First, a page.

It's a telling statistic that Daniel Vettori (5), Daryl Tuffey and Jacob Oram (2 each) are the only players in the New Zealand squad to have featured in Tests in Sri Lanka. Such are the odds stacked against the visitors as they head into another two-Test series in Sri Lanka, this time with an inexperienced squad not accustomed to victory. While New Zealand possess a decent record on the island - three wins, three losses and five draws - it's their recent form that raises a question about their chances of success.
While Sri Lanka have just completed their first home series win against Pakistan by a 2-0 margin, New Zealand have won only four Tests in the past two seasons - three of which were against Bangladesh. What makes Sri Lanka their toughest test in recent years is that hardly any of their squad have played on similar pitches or in such gruelling heat and humidity. Vettori had admitted that drawing both Tests would be a positive result for this inexperienced side, and how their newer members adapt to Sri Lankan conditions could have a significant bearing on the result.
The most irritating problem for Vettori is the inconsistency of the top order. New Zealand posted totals of 297 and 240 for 6 against an unassuming attack in their final tour match and their batsmen haven't showed the deliberation and purpose necessary to survive on unfamiliar tracks. Among the bowlers, Vettori is the most experienced and needs the rest to step up. Chris Martin and Iain O'Brien, the most likely new-ball pair, have no experience in Sri Lanka. Galle may be New Zealand's best bet for success given how much seam has worked at the venue, and so they may consider playing three seamers.
Not surprisingly, Sri Lanka start as favourites. They are fearsome at home - since New Zealand's last tour in 2003, Sri Lanka have won nine out of 12 series, losing only to Australia and Pakistan. Their success owes plenty to the tenacity of their batsmen, led by current and former captains Kumar Sangakkara and Mahela Jayawardene, whose abilities to bat long periods have resulted in victories. The hosts have a loaded top and middle order with Tillakaratne Dilshan set to open the innings. The fast bowling has rarely looked better with two crafty medium-pacers paving the way for Muttiah Muralitharan and Rangana Herath, who is enjoying a successful comeback. Also up for grabs is the No. 2 spot for Sri Lanka if they seal the series, though its not like they need further incentive to win.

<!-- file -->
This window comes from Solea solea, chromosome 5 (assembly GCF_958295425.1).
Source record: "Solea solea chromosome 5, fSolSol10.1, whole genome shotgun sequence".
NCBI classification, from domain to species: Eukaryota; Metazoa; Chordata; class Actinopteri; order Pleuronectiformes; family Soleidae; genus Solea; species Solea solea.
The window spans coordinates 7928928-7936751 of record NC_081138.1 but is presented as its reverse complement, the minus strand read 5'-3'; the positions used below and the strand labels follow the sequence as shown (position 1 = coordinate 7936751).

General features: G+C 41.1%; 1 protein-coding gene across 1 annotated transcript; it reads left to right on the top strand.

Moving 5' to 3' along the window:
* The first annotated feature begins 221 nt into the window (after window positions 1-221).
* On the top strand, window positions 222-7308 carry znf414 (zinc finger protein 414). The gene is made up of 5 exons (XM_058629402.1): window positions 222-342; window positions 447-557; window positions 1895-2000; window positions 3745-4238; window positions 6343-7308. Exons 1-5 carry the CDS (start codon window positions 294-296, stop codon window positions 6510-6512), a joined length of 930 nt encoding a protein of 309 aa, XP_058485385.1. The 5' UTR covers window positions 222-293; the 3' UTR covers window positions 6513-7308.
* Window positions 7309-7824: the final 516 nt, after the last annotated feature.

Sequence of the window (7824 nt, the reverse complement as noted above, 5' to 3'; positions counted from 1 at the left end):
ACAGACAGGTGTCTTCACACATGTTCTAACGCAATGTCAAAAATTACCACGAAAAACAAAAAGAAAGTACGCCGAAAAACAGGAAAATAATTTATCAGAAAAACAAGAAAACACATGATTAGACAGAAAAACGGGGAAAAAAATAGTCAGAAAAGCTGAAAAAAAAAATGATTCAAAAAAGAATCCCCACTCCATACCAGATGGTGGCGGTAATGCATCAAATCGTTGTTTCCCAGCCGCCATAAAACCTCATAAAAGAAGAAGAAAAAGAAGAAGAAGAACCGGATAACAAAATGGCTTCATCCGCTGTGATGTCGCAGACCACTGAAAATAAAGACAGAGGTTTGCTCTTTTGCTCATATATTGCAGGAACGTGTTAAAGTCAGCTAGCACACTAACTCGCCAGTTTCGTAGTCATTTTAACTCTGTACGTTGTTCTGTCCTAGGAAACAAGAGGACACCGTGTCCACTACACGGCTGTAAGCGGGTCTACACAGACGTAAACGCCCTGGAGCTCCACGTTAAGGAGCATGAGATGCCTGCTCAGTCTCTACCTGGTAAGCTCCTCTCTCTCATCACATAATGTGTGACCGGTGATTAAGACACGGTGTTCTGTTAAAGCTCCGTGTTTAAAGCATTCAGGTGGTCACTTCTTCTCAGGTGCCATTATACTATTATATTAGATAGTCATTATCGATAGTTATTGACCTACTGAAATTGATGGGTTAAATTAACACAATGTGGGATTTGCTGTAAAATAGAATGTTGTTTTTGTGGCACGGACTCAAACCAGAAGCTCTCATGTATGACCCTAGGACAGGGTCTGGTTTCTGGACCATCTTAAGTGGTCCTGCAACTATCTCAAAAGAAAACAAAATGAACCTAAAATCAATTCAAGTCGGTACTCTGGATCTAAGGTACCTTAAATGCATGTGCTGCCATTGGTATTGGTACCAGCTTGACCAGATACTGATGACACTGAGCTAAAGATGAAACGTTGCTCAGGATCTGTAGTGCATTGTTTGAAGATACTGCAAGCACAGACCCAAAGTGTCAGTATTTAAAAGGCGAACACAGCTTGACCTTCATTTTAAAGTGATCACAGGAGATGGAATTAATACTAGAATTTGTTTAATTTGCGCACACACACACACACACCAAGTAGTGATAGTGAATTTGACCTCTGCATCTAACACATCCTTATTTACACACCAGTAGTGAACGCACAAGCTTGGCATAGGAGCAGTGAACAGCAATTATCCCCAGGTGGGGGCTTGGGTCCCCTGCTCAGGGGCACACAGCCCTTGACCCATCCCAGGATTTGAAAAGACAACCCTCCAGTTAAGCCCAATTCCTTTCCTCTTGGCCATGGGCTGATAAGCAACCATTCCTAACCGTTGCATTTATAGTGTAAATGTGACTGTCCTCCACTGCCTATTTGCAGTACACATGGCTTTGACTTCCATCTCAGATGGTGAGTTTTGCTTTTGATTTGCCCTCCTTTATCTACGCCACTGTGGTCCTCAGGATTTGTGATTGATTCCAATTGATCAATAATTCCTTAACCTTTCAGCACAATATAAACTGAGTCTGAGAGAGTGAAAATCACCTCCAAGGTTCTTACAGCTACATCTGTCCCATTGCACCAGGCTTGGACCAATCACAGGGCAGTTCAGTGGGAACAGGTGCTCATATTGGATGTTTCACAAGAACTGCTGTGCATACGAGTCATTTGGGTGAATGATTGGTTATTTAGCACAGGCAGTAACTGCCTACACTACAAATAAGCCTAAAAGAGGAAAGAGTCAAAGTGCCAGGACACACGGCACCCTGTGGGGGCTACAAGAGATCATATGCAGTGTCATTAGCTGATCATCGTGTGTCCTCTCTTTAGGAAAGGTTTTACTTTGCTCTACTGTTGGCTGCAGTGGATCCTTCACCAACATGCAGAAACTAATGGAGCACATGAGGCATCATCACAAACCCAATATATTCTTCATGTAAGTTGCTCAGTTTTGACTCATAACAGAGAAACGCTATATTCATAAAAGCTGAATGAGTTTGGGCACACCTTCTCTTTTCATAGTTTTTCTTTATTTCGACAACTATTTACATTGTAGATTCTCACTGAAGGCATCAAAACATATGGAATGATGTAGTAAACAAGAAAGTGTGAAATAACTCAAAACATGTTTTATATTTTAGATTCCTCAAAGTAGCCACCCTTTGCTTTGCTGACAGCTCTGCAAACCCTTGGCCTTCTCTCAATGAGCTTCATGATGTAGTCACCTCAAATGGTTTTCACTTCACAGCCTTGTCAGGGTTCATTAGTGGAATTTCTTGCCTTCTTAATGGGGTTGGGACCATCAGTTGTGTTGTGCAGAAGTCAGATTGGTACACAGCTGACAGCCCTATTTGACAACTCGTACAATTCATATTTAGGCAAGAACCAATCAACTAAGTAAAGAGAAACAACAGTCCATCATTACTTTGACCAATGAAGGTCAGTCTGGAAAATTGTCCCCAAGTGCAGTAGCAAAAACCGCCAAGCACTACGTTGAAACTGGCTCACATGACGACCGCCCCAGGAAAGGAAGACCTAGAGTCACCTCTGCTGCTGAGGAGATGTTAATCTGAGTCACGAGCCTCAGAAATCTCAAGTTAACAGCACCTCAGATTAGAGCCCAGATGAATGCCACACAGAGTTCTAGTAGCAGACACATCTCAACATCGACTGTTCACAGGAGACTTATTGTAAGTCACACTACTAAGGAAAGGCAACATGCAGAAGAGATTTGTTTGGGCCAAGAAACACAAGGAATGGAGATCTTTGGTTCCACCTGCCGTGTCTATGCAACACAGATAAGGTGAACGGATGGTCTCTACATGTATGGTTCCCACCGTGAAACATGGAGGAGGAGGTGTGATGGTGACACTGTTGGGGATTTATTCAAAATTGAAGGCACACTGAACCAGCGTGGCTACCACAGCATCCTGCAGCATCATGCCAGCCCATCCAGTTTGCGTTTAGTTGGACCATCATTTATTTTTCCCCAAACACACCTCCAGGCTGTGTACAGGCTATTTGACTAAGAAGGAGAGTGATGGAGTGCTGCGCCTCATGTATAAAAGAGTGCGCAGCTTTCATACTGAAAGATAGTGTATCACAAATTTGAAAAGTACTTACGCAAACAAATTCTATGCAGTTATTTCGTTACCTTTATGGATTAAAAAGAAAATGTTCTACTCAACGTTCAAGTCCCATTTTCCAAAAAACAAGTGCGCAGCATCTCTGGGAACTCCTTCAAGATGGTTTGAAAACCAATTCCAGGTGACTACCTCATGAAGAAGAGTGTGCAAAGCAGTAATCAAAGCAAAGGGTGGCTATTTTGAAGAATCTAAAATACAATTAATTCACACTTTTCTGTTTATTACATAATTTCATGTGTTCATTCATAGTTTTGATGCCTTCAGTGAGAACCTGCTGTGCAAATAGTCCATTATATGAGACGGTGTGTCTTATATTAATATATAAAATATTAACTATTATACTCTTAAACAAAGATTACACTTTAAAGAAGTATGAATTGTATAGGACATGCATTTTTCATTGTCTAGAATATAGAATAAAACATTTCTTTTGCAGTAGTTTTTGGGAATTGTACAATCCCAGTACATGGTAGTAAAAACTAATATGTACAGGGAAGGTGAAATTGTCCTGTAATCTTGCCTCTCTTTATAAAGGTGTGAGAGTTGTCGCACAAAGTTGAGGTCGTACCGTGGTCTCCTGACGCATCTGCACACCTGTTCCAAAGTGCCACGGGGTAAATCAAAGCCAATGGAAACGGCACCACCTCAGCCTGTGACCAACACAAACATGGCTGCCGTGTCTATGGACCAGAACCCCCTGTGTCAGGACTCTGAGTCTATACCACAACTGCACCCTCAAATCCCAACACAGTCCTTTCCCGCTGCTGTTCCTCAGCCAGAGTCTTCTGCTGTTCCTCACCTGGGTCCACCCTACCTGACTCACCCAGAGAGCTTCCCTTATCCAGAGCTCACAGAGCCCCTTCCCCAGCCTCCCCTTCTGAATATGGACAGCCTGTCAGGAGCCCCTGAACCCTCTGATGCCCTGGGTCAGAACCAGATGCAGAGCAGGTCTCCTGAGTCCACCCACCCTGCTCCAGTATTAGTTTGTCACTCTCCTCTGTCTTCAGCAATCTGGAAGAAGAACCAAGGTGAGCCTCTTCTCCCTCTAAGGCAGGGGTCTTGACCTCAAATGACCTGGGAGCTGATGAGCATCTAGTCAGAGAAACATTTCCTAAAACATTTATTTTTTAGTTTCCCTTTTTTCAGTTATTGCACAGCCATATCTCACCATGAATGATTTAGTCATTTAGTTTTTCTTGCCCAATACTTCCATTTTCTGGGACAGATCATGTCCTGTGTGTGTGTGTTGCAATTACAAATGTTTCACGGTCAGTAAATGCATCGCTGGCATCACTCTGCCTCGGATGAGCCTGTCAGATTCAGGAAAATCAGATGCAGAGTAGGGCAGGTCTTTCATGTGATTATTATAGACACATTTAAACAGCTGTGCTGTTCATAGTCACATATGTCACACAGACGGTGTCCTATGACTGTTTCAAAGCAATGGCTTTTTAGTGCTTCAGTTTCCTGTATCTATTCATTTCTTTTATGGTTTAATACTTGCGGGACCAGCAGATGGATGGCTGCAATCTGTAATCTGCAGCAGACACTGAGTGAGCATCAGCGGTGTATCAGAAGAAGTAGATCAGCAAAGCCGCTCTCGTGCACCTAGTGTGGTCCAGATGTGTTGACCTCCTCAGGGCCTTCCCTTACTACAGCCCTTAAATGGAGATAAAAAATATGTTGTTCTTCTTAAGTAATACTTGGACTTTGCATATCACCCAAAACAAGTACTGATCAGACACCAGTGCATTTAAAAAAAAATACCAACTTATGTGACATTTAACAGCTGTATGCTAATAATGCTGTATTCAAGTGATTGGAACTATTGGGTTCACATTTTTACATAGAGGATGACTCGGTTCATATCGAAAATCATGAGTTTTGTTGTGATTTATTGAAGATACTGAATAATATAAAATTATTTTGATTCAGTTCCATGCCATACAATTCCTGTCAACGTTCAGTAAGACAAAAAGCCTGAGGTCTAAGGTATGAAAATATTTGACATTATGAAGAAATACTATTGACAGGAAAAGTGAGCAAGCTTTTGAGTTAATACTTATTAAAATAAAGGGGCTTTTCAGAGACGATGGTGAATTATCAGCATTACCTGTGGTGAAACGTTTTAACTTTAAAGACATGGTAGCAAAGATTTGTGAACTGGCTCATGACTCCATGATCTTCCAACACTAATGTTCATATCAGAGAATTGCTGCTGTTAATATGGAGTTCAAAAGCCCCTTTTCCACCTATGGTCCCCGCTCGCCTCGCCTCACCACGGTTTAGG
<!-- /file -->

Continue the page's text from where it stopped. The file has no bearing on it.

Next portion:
Test form guide
(last five matches, most recent first)
Sri Lanka - DWWDD New Zealand - DDLDD
Watch out for ...
New Zealand's solid middle-order pairing of Ross Taylor and Jesse Ryder have impressed against various teams and in different conditions but this is the first time they're playing against tough opposition in the subcontinent. It's going to be hot, it's going to be muggy, the pitches will mostly play slow and low, and then there's Murali. On previous tours the New Zealand batsmen had to dig in and bat for long periods in sapping conditions. Can Taylor and Ryder do the same?
This is also a big series for Chris Martin, who is coming back from another injury. Martin, 34, recently tied with Danny Morrison on 160 Test wickets in the same number of matches but at a better average and now finds himself leading the attack. O'Brien is less experienced and Tuffey is making a comeback, so Martin, despite playing only one Test in the subcontinent, is the man expected to show the way. The conditions in Galle will assist him but its going to be a lot tougher when the series moves to Colombo.